Last week, Turkey and Israel announced that they would normalize their diplomatic relations and exchange ambassadors and consuls for the first time since 2018. The announcement follows a series of recent high-level visits, including Israeli President Isaac Herzog’s March trip to Turkey, Israeli Foreign Minister and acting Prime Minister Yair Lapid’s visit in June to Turkey, and Turkish Minister of Foreign Affairs Mevlüt Çavuşoğlu’s May trip to Israel.
The conflict between Turkey and Israel, which surfaced in 2010, was exceptional in international relations since the two sides have few bilateral disputes: They do not share borders and have no conflicts over issues such as resources or refugees. All disputes between the countries are connected to symbolic issues and policies toward third parties, mainly the Palestinians and Greece and Cyprus. In addition, the dynamics of the Israeli-Turkey conflict were more significantly shaped by developments in each state’s domestic political arena than by their foreign relations.
Accordingly, the conflict itself was largely on the rhetorical level and was never as deep as it appeared. However, the dispute essentially ended military cooperation between the two sides and halted arms sales from Israel to Turkey. Still, the two worked together on anti-terror and other select security issues during this period.
Trade between the two countries did not suffer from the crisis, and actually grew exponentially during it. Turkish companies not only sold goods, but won tenders to build major infrastructure projects in Israel, including power plants. Today, Tel Aviv is tied with Munich and Frankfurt for the top number of daily flights on Turkish Airlines from Istanbul (continuing a trend that held throughout the crisis). During the Netanyahu period, the two countries established a bilateral energy dialogue. Turkey and Israel are also likely to renew this dialogue and discuss Israeli natural-gas exports to Turkey, or via Turkey to Europe. But just as energy was not a factor in the relations between the two during those golden years of cooperation, it was not a major motivating factor in the current renewal of normal relations.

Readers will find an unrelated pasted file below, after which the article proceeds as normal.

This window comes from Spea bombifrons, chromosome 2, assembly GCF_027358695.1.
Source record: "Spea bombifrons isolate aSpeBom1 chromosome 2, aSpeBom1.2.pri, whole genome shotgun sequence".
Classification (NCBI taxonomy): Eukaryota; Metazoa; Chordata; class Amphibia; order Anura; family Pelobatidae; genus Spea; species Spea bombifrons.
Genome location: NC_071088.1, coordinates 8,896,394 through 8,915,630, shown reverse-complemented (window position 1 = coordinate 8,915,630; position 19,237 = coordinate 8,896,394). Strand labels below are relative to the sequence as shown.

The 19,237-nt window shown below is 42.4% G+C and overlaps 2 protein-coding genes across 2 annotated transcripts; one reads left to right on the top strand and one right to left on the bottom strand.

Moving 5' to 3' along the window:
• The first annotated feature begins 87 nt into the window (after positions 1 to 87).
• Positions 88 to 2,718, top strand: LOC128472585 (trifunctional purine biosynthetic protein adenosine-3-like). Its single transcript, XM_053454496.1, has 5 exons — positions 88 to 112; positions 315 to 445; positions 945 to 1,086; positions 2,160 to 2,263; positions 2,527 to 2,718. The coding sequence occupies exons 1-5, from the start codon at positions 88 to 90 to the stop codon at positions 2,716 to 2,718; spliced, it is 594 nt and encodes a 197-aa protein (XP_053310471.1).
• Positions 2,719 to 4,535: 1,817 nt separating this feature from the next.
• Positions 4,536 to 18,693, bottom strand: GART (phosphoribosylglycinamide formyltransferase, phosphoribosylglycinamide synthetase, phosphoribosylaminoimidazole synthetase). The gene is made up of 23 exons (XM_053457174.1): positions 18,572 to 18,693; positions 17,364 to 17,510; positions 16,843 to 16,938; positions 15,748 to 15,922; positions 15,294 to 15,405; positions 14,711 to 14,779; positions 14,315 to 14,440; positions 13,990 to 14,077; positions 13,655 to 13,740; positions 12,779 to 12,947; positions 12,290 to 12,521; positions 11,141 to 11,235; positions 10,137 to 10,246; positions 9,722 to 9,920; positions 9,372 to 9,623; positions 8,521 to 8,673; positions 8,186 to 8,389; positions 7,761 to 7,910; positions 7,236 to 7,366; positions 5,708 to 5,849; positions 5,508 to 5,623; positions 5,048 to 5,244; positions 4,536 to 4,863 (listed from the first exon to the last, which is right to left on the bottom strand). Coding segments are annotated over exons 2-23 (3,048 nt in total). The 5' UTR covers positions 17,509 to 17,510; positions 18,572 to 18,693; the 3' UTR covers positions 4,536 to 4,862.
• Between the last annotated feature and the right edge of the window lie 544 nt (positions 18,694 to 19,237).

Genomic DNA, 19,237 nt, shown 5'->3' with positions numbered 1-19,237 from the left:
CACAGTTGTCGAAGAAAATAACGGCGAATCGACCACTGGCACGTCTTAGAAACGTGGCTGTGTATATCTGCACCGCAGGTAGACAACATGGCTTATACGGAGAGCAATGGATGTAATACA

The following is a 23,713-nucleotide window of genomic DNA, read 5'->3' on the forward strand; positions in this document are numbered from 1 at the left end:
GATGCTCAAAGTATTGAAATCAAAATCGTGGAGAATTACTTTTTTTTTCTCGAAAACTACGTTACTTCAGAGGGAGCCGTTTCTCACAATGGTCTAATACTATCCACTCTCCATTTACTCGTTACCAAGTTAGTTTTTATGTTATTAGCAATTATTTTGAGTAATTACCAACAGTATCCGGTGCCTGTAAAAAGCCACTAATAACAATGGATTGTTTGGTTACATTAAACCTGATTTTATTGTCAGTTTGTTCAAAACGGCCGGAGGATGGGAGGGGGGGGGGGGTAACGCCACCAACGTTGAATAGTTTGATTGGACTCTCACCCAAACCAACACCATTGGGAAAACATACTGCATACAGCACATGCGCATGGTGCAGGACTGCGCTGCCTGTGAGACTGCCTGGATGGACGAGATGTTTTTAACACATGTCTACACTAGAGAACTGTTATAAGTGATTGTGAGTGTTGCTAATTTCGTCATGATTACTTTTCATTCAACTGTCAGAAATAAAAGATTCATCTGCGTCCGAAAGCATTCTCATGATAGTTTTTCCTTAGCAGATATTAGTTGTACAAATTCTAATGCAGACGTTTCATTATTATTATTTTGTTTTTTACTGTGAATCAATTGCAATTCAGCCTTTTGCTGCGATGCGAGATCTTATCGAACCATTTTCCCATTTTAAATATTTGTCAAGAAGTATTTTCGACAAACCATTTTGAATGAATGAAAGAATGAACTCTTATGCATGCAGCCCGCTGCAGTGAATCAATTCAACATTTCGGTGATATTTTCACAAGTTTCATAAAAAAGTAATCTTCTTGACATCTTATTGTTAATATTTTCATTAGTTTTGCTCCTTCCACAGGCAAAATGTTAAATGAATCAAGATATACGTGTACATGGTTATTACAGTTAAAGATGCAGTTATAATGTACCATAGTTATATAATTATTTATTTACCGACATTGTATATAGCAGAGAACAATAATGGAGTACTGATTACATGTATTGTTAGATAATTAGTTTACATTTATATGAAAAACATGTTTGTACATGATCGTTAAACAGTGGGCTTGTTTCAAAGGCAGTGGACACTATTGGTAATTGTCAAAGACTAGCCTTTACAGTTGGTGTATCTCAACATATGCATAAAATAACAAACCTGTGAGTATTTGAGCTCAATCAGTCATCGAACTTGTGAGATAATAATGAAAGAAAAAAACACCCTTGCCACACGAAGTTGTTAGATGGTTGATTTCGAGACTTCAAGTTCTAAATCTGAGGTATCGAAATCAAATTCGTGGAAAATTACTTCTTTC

The return of normal diplomatic ties should not be viewed as a threat to the security of Greece and Cyprus, and is actually likely to help lower tensions over the issue. Relations with Greece and Turkey are not zero-sum; in fact, Athens and Ankara maintain regular diplomatic relations. Most countries maintain good relations with both. Thus, there is no need for Israel to forgo full formal ties with Turkey. Better ties between Turkey and Israel is also likely to lower bloc-based behavior in the Eastern Mediterranean and thus contribute to lowering the likelihood of military confrontations between US allies in the region.